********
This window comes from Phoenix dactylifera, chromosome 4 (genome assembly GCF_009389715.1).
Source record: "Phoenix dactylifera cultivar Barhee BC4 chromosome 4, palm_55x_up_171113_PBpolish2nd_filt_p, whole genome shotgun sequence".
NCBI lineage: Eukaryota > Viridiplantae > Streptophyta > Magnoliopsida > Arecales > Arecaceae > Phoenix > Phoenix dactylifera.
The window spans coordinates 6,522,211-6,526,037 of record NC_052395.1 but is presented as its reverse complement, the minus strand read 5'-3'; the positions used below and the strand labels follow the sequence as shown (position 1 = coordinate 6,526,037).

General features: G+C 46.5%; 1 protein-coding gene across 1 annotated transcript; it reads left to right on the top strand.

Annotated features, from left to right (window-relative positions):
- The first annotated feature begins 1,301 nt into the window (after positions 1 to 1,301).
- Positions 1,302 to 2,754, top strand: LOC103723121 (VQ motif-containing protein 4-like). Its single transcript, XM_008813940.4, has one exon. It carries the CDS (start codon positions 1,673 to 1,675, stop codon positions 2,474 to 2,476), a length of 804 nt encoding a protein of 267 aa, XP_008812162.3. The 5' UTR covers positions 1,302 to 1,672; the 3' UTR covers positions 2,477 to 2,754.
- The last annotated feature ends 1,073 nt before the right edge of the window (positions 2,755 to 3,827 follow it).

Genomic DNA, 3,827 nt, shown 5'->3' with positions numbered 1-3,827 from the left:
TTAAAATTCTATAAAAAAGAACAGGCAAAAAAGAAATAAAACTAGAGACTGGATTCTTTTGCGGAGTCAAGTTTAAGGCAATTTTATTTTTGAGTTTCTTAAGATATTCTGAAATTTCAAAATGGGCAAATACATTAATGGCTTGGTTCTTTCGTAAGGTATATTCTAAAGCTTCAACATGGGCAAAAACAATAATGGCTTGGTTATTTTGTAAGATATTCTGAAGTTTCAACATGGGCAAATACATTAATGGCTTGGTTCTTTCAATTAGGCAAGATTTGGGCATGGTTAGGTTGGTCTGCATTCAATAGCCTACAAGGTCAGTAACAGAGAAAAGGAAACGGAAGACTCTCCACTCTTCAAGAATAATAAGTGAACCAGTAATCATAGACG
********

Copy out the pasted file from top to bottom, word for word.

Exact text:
This window comes from Phoenix dactylifera, chromosome 4 (genome assembly GCF_009389715.1).
Source record: "Phoenix dactylifera cultivar Barhee BC4 chromosome 4, palm_55x_up_171113_PBpolish2nd_filt_p, whole genome shotgun sequence".
NCBI lineage: Eukaryota > Viridiplantae > Streptophyta > Magnoliopsida > Arecales > Arecaceae > Phoenix > Phoenix dactylifera.
The window spans coordinates 6,522,211-6,526,037 of record NC_052395.1 but is presented as its reverse complement, the minus strand read 5'-3'; the positions used below and the strand labels follow the sequence as shown (position 1 = coordinate 6,526,037).

General features: G+C 46.5%; 1 protein-coding gene across 1 annotated transcript; it reads left to right on the top strand.

Annotated features, from left to right (window-relative positions):
- The first annotated feature begins 1,301 nt into the window (after positions 1 to 1,301).
- Positions 1,302 to 2,754, top strand: LOC103723121 (VQ motif-containing protein 4-like). Its single transcript, XM_008813940.4, has one exon. It carries the CDS (start codon positions 1,673 to 1,675, stop codon positions 2,474 to 2,476), a length of 804 nt encoding a protein of 267 aa, XP_008812162.3. The 5' UTR covers positions 1,302 to 1,672; the 3' UTR covers positions 2,477 to 2,754.
- The last annotated feature ends 1,073 nt before the right edge of the window (positions 2,755 to 3,827 follow it).

Genomic DNA, 3,827 nt, shown 5'->3' with positions numbered 1-3,827 from the left:
TTAAAATTCTATAAAAAAGAACAGGCAAAAAAGAAATAAAACTAGAGACTGGATTCTTTTGCGGAGTCAAGTTTAAGGCAATTTTATTTTTGAGTTTCTTAAGATATTCTGAAATTTCAAAATGGGCAAATACATTAATGGCTTGGTTCTTTCGTAAGGTATATTCTAAAGCTTCAACATGGGCAAAAACAATAATGGCTTGGTTATTTTGTAAGATATTCTGAAGTTTCAACATGGGCAAATACATTAATGGCTTGGTTCTTTCAATTAGGCAAGATTTGGGCATGGTTAGGTTGGTCTGCATTCAATAGCCTACAAGGTCAGTAACAGAGAAAAGGAAACGGAAGACTCTCCACTCTTCAAGAATAATAAGTGAACCAGTAATCATAGACG